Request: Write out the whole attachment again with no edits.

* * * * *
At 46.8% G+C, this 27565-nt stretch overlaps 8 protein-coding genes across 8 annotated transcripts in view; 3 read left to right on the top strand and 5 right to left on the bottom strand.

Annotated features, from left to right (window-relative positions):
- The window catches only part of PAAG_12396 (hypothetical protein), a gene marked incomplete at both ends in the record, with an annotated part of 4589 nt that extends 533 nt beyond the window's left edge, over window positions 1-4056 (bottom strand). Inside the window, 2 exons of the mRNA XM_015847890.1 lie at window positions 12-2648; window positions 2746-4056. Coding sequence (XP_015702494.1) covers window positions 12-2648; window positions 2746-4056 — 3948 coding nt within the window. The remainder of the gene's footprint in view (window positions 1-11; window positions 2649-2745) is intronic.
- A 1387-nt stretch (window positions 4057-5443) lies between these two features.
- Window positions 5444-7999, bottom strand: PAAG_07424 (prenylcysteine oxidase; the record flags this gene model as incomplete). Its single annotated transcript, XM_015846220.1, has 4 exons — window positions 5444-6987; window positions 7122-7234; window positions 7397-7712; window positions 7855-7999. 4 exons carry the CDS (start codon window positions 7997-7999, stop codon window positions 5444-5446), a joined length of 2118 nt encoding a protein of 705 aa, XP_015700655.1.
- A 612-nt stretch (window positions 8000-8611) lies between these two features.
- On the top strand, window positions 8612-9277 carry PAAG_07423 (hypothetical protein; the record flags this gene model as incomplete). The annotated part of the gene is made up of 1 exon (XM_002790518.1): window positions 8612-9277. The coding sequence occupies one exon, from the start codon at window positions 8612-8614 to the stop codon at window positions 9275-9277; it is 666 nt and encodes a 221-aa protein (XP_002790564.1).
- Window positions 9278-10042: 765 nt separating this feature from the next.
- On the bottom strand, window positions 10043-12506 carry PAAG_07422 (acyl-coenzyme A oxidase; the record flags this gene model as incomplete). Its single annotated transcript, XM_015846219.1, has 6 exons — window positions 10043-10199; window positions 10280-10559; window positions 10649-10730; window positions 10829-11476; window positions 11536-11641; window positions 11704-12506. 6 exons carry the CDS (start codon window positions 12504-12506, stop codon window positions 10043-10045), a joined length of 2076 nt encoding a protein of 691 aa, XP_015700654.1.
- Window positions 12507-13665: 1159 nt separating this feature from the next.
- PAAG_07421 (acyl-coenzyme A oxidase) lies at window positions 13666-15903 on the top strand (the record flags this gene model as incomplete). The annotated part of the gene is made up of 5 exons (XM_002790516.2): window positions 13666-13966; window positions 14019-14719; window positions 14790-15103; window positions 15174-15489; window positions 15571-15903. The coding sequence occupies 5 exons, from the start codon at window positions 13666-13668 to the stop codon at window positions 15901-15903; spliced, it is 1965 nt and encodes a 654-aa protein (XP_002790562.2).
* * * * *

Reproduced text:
At 46.8% G+C, this 27565-nt stretch overlaps 8 protein-coding genes across 8 annotated transcripts in view; 3 read left to right on the top strand and 5 right to left on the bottom strand.

Annotated features, from left to right (window-relative positions):
- The window catches only part of PAAG_12396 (hypothetical protein), a gene marked incomplete at both ends in the record, with an annotated part of 4589 nt that extends 533 nt beyond the window's left edge, over window positions 1-4056 (bottom strand). Inside the window, 2 exons of the mRNA XM_015847890.1 lie at window positions 12-2648; window positions 2746-4056. Coding sequence (XP_015702494.1) covers window positions 12-2648; window positions 2746-4056 — 3948 coding nt within the window. The remainder of the gene's footprint in view (window positions 1-11; window positions 2649-2745) is intronic.
- A 1387-nt stretch (window positions 4057-5443) lies between these two features.
- Window positions 5444-7999, bottom strand: PAAG_07424 (prenylcysteine oxidase; the record flags this gene model as incomplete). Its single annotated transcript, XM_015846220.1, has 4 exons — window positions 5444-6987; window positions 7122-7234; window positions 7397-7712; window positions 7855-7999. 4 exons carry the CDS (start codon window positions 7997-7999, stop codon window positions 5444-5446), a joined length of 2118 nt encoding a protein of 705 aa, XP_015700655.1.
- A 612-nt stretch (window positions 8000-8611) lies between these two features.
- On the top strand, window positions 8612-9277 carry PAAG_07423 (hypothetical protein; the record flags this gene model as incomplete). The annotated part of the gene is made up of 1 exon (XM_002790518.1): window positions 8612-9277. The coding sequence occupies one exon, from the start codon at window positions 8612-8614 to the stop codon at window positions 9275-9277; it is 666 nt and encodes a 221-aa protein (XP_002790564.1).
- Window positions 9278-10042: 765 nt separating this feature from the next.
- On the bottom strand, window positions 10043-12506 carry PAAG_07422 (acyl-coenzyme A oxidase; the record flags this gene model as incomplete). Its single annotated transcript, XM_015846219.1, has 6 exons — window positions 10043-10199; window positions 10280-10559; window positions 10649-10730; window positions 10829-11476; window positions 11536-11641; window positions 11704-12506. 6 exons carry the CDS (start codon window positions 12504-12506, stop codon window positions 10043-10045), a joined length of 2076 nt encoding a protein of 691 aa, XP_015700654.1.
- Window positions 12507-13665: 1159 nt separating this feature from the next.
- PAAG_07421 (acyl-coenzyme A oxidase) lies at window positions 13666-15903 on the top strand (the record flags this gene model as incomplete). The annotated part of the gene is made up of 5 exons (XM_002790516.2): window positions 13666-13966; window positions 14019-14719; window positions 14790-15103; window positions 15174-15489; window positions 15571-15903. The coding sequence occupies 5 exons, from the start codon at window positions 13666-13668 to the stop codon at window positions 15901-15903; spliced, it is 1965 nt and encodes a 654-aa protein (XP_002790562.2).